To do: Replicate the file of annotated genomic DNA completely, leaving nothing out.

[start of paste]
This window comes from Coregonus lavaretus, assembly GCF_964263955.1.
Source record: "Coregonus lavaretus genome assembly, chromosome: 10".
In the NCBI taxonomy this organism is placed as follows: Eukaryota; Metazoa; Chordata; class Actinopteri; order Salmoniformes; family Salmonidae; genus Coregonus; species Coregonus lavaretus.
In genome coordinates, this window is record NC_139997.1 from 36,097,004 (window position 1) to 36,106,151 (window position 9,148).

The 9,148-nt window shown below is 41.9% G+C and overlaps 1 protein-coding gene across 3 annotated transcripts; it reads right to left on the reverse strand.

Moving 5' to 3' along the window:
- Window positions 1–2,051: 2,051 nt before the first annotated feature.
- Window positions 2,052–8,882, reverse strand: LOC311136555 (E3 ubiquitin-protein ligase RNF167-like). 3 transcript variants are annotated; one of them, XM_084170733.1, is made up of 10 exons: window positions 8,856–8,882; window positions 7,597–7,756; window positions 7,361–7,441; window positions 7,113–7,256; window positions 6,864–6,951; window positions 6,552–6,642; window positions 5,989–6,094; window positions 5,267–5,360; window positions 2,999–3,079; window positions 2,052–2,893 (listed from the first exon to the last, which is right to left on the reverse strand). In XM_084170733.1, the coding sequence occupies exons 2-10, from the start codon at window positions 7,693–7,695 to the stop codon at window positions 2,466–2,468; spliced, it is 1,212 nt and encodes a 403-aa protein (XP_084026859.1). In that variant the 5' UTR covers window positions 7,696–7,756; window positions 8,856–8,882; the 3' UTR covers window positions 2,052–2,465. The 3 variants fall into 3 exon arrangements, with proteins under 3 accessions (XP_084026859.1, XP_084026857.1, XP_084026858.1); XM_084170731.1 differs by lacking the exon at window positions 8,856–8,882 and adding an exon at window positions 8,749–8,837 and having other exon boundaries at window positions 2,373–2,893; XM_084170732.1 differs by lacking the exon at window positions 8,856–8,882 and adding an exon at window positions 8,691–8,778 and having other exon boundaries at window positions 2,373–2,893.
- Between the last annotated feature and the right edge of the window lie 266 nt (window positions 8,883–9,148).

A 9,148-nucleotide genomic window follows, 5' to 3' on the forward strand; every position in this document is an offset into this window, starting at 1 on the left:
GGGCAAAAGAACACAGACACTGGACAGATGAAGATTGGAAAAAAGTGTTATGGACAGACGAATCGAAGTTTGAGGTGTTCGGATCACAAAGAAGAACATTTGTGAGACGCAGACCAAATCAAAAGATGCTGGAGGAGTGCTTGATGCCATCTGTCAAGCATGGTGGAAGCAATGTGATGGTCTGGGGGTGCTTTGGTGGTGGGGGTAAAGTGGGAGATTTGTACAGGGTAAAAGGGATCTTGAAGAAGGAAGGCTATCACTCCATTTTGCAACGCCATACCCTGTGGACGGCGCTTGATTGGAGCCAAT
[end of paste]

This window comes from Coregonus lavaretus, assembly GCF_964263955.1.
Source record: "Coregonus lavaretus genome assembly, chromosome: 10".
In the NCBI taxonomy this organism is placed as follows: Eukaryota; Metazoa; Chordata; class Actinopteri; order Salmoniformes; family Salmonidae; genus Coregonus; species Coregonus lavaretus.
In genome coordinates, this window is record NC_139997.1 from 36,097,004 (window position 1) to 36,106,151 (window position 9,148).

The 9,148-nt window shown below is 41.9% G+C and overlaps 1 protein-coding gene across 3 annotated transcripts; it reads right to left on the reverse strand.

Moving 5' to 3' along the window:
- Window positions 1–2,051: 2,051 nt before the first annotated feature.
- Window positions 2,052–8,882, reverse strand: LOC311136555 (E3 ubiquitin-protein ligase RNF167-like). 3 transcript variants are annotated; one of them, XM_084170733.1, is made up of 10 exons: window positions 8,856–8,882; window positions 7,597–7,756; window positions 7,361–7,441; window positions 7,113–7,256; window positions 6,864–6,951; window positions 6,552–6,642; window positions 5,989–6,094; window positions 5,267–5,360; window positions 2,999–3,079; window positions 2,052–2,893 (listed from the first exon to the last, which is right to left on the reverse strand). In XM_084170733.1, the coding sequence occupies exons 2-10, from the start codon at window positions 7,693–7,695 to the stop codon at window positions 2,466–2,468; spliced, it is 1,212 nt and encodes a 403-aa protein (XP_084026859.1). In that variant the 5' UTR covers window positions 7,696–7,756; window positions 8,856–8,882; the 3' UTR covers window positions 2,052–2,465. The 3 variants fall into 3 exon arrangements, with proteins under 3 accessions (XP_084026859.1, XP_084026857.1, XP_084026858.1); XM_084170731.1 differs by lacking the exon at window positions 8,856–8,882 and adding an exon at window positions 8,749–8,837 and having other exon boundaries at window positions 2,373–2,893; XM_084170732.1 differs by lacking the exon at window positions 8,856–8,882 and adding an exon at window positions 8,691–8,778 and having other exon boundaries at window positions 2,373–2,893.
- Between the last annotated feature and the right edge of the window lie 266 nt (window positions 8,883–9,148).

A 9,148-nucleotide genomic window follows, 5' to 3' on the forward strand; every position in this document is an offset into this window, starting at 1 on the left:
GGGCAAAAGAACACAGACACTGGACAGATGAAGATTGGAAAAAAGTGTTATGGACAGACGAATCGAAGTTTGAGGTGTTCGGATCACAAAGAAGAACATTTGTGAGACGCAGACCAAATCAAAAGATGCTGGAGGAGTGCTTGATGCCATCTGTCAAGCATGGTGGAAGCAATGTGATGGTCTGGGGGTGCTTTGGTGGTGGGGGTAAAGTGGGAGATTTGTACAGGGTAAAAGGGATCTTGAAGAAGGAAGGCTATCACTCCATTTTGCAACGCCATACCCTGTGGACGGCGCTTGATTGGAGCCAAT